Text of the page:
I recently acquired the tuner (more on that some other time) and have the others in my sights.

For educational purposes, the amplifier schematic for the SE-9060 is shown below. The input stage and voltage amplifier was driven from regulated 55 V supplies (Va+ Va-), while the driver stage was powered directly by the rectified DC at about 50 V (Vb+ Vb-) filtered with 18,000 uF per rail per channel.

Note that there were 9060 and 9060II as well as 9070 and 9070II models in Japan, but the export model of the preamp which sold as the 9070 was actually the 9070II rather than the 9070 domestic version. Likewise the SE-9060 shown below (from a European...
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Old

Gemini Amp - and an idea for yet another headphone amp output stage

Posted 25th April 2014 at 10:13 PM by rjm
Updated 26th April 2014 at 07:19 AM by rjm

As a companion post to the GeminiPS I thought I'd throw the amplifier circuit out there too...

It's not something you'd have any reason to built today I think, but some of the ideas are worth revisiting.

The output stage is what is normally referred to as a complimentary Sziklai pair. The LTSpice circuit below uses the same output, but with the diamond buffer type bias, with it all scaled down to headphone-amplifier voltages and loads. It would be interesting to compare it against i.e. the conventional diamond buffer used in the Sapphire headphone amp. Maybe I'll get around to it. The simulation shows a bit more transient peaking than the straight diamond buffer, ideally there could be some way of adding compensation / reducing the bandwidth to more reasonable levels.
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Old

Voltage regulators for (line level?) audio: The GeminiPS

Posted 22nd April 2014 at 01:40 AM by rjm
Updated 23rd April 2014 at 11:40 PM by rjm

Part of a series.

The GeminiPS is another discrete series voltage regulator, with a Zener reference and bipolar pass transistor. It's an old circuit, published in Practical Electronics in 1970-71, and written by D.S. Gibbs and I.M. Shaw. I happen to have a reprint, but there's a nice overview here.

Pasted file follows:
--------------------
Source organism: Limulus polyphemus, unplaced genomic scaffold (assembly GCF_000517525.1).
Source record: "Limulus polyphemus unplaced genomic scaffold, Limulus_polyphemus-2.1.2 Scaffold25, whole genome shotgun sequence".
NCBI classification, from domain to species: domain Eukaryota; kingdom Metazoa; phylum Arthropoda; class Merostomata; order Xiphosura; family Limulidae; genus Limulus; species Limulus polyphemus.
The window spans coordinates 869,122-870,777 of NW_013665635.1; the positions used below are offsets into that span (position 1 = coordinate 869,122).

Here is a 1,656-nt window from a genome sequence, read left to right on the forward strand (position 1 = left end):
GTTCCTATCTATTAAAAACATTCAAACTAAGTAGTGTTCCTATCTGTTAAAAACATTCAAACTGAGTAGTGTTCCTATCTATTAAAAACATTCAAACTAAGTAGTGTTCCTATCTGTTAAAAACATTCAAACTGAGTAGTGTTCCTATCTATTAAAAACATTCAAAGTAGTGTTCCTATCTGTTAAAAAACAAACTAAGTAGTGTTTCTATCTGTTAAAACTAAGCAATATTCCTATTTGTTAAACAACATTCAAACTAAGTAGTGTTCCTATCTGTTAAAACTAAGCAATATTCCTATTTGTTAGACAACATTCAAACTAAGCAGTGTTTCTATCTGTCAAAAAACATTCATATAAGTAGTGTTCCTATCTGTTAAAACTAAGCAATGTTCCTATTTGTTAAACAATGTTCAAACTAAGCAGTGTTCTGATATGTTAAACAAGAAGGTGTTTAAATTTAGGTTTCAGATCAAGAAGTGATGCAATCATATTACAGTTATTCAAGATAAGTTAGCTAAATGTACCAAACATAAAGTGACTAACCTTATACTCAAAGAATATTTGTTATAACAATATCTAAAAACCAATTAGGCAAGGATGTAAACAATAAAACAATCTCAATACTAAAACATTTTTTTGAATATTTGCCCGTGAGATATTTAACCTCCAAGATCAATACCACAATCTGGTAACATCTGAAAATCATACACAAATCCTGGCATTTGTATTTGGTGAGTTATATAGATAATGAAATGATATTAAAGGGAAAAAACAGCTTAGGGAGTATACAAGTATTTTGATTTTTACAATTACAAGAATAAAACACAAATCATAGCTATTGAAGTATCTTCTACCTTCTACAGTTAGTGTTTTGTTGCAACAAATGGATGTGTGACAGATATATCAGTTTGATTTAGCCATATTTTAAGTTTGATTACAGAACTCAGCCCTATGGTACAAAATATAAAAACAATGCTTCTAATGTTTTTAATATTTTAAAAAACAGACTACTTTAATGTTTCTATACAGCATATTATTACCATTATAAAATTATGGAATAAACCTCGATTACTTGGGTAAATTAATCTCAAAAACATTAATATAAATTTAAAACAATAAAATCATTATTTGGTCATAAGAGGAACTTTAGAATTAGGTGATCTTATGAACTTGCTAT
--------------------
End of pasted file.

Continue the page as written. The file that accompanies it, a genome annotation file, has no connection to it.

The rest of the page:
For reference it might be worth checking back to the two transistor regulator. The GeminiPS circuit is related in the sense that it is a more sophisticated take on the same basic principle. With just a handful of components we have a stabilized, 30 W output with soft turn on and short circuit protection. The circuit can be scaled up and down relatively easily, and the complimentary (negative output) version is an easy modification.

The pass transistor (TR2/3, Q2/3) is between the circuit common and the rectifier anodes. This may seem odd, but it was relatively common back in the day when high voltage transistors were both expensive and rare. The...
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Old

Voltage Regulators for Line Level Audio. Part 10 : Simple Shunts

Posted 11th April 2014 at 06:59 AM by rjm
Updated 15th April 2014 at 11:52 PM by rjm

Part of a series.

I've been meaning to take up shunt regulators for some time. I've never got around to building one myself to try, so I'll have to make do by playing in simulation.

Today's circuit is the shunt analog of the Z-reg series regulator: no feedback, Zener reference, single transistor regulation. The output impedance and ripple rejection-characteristics are similar too, with about 40 dB of RR and an output impedance of just a few ohms. It can be built equivalently from either an pnp or pnp transistor. (See attached LTSpice .asc files.)

The difference between shunt and series regulation can best be explained by considering the upstream power supply: In a series regulator an increase in current demand by the load causes the regulator to increase the current to compensate. In a shunt regulator an increase in current demand by the load causes the regulator to decrease the shunt current to balance, so there is no net change in current flowing...
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Old

The case of the crazy Sapphire amp.

Posted 3rd April 2014 at 01:24 AM by rjm
Updated 3rd April 2014 at 11:07 AM by rjm

Case report:

A set of Sapphire boards gave the proper V+, V- voltages out of the Z-reg, providing about 10.5 and -10.5 to op amp power pins. The output offsets were unusually high however, apparently at about 2 V in one board, and somewhat less in the other. Typically the offsets are in the order of +/-15 mV.

Changing out transistors and op amps did not help, and to all inspection the passive components were installed correctly and working properly. The offset voltages were extremely temperature sensitive. Measurements for the various circuit voltages were just screwy enough to be inconclusive.

I could ask for no more tests, so requested the boards be sent back to me. I found the circuit basically worked as expected, but the offsets were indeed high on both boards, though I measured 0.6 V max rather than 2 V.

***** stop here and make a guess *****

Blowing on the board through a soda straw, the offset shot up when I blew on...